Avenues Within Akousma XIII

Schoen, CLOrk, Chioini

The Concordia Laptop Orchestra Photo courtesy of Kayla Shears

I have experienced something sublime through electronic music, and expect to do so again, many times over. I think an art like electroacoustics will always have this potential.

If you feel like testing the limits of your ability to discriminate between mind and matter, the Akousma festival is running this week for its 13th edition. Usine C will be its main venue, along with the Conservatoire de Musique de Montréal and the Maison Symphonique de Montréal, among others.

Akousma showcases recent developments in the electroacoustic community in Montreal, across Canada, and abroad. For those unfamiliar with the term, I understand electroacoustics (EA) to be a discipline, which focuses on the transformation of sound.

Under the radar, Akousma offers attendees a wealth of experiences in sound, ranging from immersive reflections on urban soundscapes to mazes of cultural reference points as voices and noise.

“Akousma’s greatest strength is that it features a lineup of artists who don’t always cross paths,” said Matthew Schoen, creator of the festival teaser for this year.

AKOUSMA XIII from Matthew Schoen on Vimeo.

The Concordia Laptop Orchestra—CLOrk—a collection of intersecting styles itself, will be performing during Akousma. Some orchestral members come from an EA background, while others use more traditional instruments, but with an aptitude for more alternative performances.

Elizabeth Millar joined the orchestra in June. She plays the clarinet, but gathers her sound from “a background in improvisation and noise,” as she says. She describes it as “gestural and grounded in texture, rather than pitch-based melodies.”

Eldad Tsabary, an EA professor at Concordia and creator of the CLOrk, attests to the structure of the orchestra being democratic. The pieces created for their performance on Friday, for example, are composed collectively—no one in particular owns them.

Live electronics is also foundational for projects such as CLOrk. That is, performance through electronic mediums, but with the unexpected need for improvisation and communication.

For EA and related artists, using live electronics has the potential to develop a stronger ear, more robust technical and technological skills, quick troubleshooting, and better communication skills, according to Tsabary.

The setting forces artists to synthesize their diverse ideas and experiences. “By being in CLOrk, it has allowed me to grow as an artist because of the sense of community we have in the group,” says Georgios Varoutsos, another member of the orchestra.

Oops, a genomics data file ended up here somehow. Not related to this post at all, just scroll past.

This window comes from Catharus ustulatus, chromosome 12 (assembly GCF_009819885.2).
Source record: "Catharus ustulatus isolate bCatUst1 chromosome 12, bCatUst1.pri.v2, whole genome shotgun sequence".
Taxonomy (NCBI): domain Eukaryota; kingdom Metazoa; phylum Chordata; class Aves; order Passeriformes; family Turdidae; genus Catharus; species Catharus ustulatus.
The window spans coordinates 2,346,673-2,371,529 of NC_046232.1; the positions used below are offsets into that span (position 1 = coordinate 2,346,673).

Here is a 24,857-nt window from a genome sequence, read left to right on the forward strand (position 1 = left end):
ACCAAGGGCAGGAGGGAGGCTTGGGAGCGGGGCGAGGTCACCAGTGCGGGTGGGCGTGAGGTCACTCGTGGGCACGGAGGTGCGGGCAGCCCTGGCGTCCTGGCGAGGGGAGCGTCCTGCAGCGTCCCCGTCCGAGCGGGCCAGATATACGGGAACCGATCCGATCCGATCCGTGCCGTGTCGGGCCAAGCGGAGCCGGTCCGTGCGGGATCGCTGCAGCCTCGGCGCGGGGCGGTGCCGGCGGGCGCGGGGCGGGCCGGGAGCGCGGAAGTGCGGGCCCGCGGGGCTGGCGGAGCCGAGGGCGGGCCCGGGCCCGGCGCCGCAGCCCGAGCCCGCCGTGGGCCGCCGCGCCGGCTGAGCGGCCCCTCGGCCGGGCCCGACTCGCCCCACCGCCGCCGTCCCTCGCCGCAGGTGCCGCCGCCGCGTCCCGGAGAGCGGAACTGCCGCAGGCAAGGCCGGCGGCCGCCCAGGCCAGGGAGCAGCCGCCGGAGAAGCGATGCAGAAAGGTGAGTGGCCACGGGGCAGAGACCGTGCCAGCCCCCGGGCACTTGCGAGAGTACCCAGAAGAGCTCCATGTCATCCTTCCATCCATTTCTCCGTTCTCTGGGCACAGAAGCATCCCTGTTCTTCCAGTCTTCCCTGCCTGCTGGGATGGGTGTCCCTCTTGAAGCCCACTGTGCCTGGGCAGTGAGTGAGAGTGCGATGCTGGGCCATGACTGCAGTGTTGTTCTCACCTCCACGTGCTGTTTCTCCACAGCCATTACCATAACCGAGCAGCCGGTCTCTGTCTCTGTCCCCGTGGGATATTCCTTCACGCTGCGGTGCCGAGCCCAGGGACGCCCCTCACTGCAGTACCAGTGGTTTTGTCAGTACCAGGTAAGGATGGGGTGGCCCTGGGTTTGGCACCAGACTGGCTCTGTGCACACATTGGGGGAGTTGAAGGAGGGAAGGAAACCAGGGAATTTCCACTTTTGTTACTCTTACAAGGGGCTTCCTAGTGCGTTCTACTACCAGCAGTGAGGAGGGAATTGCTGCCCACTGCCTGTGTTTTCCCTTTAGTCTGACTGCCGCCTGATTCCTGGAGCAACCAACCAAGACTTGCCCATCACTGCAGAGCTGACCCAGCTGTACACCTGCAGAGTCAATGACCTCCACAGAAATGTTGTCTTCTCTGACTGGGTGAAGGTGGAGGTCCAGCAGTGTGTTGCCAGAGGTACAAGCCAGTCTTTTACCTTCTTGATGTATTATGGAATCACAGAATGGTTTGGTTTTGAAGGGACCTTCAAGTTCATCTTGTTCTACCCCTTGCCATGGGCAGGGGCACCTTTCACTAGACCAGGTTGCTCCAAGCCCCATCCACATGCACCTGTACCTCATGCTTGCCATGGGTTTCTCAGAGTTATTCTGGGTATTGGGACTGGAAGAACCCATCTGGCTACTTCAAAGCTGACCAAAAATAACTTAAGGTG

“[CLOrk] has allowed me to grow as an artist because of the sense of community we have in the group“— Georgios Varoutsos, CLOrk member

But beyond the social, what about the metaphysical?

“A piece of abstract work is the sample of a world in itself,” says Simon Chioini, who thinks of that idea as a springboard. Chioini carried out his studies in EA at Conservatoire, first focusing on, as he specifies, “Structure, the use of patterns, and in some ways, language.”

I experienced Chioini’s initial work at Conservatoire as physical. It made the hair of my skin stand on end, yet also set a reel of tactile substances in motion within my mind such as tin, rubber, and wood.

Chioini explains that my perception of his early work (such as Grand Jeu), as physical is probably related to his use of subwoofers, rhythmic patterns and percussive sounds, gathering from underground electronic music as inspiration.

He stresses the importance of context, though. Chioni’s work at Conservatoire was essentially meant for deep listening. While his early aesthetic was present in his performance at Mutek this past June, his approach was different.

At Mutek, I was moved to dance with no A/V reel in my mind, a genuine response to a set that Chioni says “was mainly club tracks.” There was still some entropy, but it was smoothed out for a Thursday night crowd.

At Akousma we can expect an extension of Chioini’s intellectual creative process, that of a world within a piece. You will not be able to dance, as at Mutek, but you might notice the roots of his inspiration.

Exploring the shape and limits of soundscapes will be our trajectory with a minimalistic facet, as Chioni has begun to explore this aesthetic in his experimental work.

Both Chioini and the CLOrk will play this evening at Usine C. Akoumsa ends on Oct. 22.